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Neon Museum Review – Put This On Your Itinerary. Period.

Key Points:

  • The Neon Museum is one of my favorite attractions in Las Vegas – I’ve visited 3x now.

  • While daytime visits are great, I recommend stopping in at night as select signs are illuminated – Well worth the small upcharge.

  • If visiting at night, I recommend adding “Brilliant! Jackpot” to your experience – A choreographed light show that brings signs back to life with projection tech.

The Neon Museum was founded in 1996 and is a nonprofit with the mission of “Collecting, preserving, studying and exhibiting iconic Las Vegas signs for educational, historic, arts and cultural enrichment”.

The museum documents the rich history of a city that finds itself in a constant state of reinvention.

Over 800 signs from about 200 Las Vegas properties are currently on display, some of which have been restored to working order. Many of the casinos they advertise have been gone for some time, while some are still open for business.

I thought it would be fun to swing by the Neon Museum (I’ve been there a few times now) to give you an idea of what to expect and help you determine if it deserves to be on your itinerary.

My Neon Museum Experience

The Lobby

The show stars in the Lobby, which previously served as the lobby for the La Concha Motel on the Strip. It was originally built in 1961 and stood just south of Riviera, boasting a distinct shell shape.

Saved from the wrecking ball, the lobby was moved to the Neon Museum site in 2006.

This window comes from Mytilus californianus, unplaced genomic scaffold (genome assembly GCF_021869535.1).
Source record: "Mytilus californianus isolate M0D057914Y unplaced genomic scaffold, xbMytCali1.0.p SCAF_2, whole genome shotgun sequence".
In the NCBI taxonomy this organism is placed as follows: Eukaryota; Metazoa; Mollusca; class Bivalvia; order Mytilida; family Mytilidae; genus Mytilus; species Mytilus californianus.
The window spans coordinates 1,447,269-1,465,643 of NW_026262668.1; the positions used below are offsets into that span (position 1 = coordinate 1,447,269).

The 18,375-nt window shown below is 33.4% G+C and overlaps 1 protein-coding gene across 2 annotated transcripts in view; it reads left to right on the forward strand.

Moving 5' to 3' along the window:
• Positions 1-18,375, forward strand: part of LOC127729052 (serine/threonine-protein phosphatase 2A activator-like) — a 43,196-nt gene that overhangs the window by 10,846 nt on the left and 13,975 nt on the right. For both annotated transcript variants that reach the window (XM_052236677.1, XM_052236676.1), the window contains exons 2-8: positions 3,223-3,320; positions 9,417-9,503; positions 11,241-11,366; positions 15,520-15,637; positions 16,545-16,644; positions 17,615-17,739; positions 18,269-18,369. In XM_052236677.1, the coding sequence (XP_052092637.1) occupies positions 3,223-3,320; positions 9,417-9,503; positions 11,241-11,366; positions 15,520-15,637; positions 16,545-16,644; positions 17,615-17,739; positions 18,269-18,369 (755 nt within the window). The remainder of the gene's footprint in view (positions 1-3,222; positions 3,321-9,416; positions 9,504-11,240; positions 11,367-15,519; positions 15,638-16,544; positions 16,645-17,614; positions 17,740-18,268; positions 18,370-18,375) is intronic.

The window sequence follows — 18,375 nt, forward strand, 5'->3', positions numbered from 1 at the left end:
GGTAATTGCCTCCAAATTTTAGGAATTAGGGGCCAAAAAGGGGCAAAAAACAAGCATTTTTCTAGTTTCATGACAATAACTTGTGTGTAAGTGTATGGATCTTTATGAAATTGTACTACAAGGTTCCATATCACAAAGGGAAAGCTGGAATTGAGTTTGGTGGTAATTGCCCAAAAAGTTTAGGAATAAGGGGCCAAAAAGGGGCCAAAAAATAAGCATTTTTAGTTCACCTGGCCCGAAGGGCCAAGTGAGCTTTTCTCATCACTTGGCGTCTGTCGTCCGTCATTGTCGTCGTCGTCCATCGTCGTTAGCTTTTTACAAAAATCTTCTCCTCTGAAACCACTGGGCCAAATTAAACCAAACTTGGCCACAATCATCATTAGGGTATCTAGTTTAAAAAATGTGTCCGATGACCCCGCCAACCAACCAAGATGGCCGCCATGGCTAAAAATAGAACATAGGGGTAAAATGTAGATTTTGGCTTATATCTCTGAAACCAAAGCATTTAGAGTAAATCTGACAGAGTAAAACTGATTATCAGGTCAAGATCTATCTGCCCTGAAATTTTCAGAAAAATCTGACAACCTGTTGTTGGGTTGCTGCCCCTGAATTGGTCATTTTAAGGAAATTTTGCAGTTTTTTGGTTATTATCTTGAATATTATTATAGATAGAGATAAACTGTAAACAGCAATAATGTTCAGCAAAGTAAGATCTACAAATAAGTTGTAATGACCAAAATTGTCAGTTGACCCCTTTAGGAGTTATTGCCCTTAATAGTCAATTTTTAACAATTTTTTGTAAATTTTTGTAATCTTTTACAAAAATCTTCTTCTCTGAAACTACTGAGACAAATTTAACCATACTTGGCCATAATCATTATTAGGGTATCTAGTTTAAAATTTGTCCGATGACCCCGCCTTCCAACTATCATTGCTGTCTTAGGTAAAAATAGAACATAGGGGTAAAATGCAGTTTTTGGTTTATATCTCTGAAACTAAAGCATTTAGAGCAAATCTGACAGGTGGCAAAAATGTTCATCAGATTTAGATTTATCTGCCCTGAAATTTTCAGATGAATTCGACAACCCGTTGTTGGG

The La Concha motel lobby illuminated in blue at night.
The former La Concha Lobby at the Neon Museum.

The tour hadn’t even started and my imagination was already running wild. Can you imagine what those walls had seen and heard over the years?  

I even tried to set an over/under for the number of cigarettes that had been smoked in the lobby throughout the years. I came up with 2,500 as a fair figure.

The interior of the Neon Museum Lobby / former La Concha Hotel.

Guided Tour vs. General Admission Tickets

The Neon Museum offers opportunities to tour the boneyard both day and night.  

While they offer relatively cheap self-guided “General Admission” tickets ($20 day / $28 night), I recommend paying the extra $15 for the guided “History Brought to Light” tour if it’s your first time visiting.

My first visit was during the day and the guided aspect of the tour enhanced my experience exponentially.

There were signs that I would’ve walked right past without a second glance that had fascinating stories that I only heard about because I was with a guide.

I opted for the cheaper, “General Admission” ticket for my recent nighttime visit as I was already armed with the knowledge I needed.

Rest assured, even if you select a cheaper “General Admission” ticket, employees are posted up all over the place to answer questions and educate you on what you’re looking at.

A weird tangent, but I had recently spotted the sign pictured below in Minneapolis (of all places) and instantly recognized it as being from Lady Luck in Las Vegas (now Downtown Grand).

Armed with a photo, I confirmed with one of the museum’s employees that it was indeed authentic, and that signs in the boneyard are commonly sold to businesses or organizations.

An old, weathered sign that says "LUCK" on a building in Minneapolis, MN.
Pretty cool find away from Vegas!

The Boneyard

One of the more unique aspects of the Neon Museum is how they display the signs.

While typical museums display artifacts very neatly and “one at a time”, The Neon Museum has layers of signs that almost appear to be haphazardly thrown along the trail.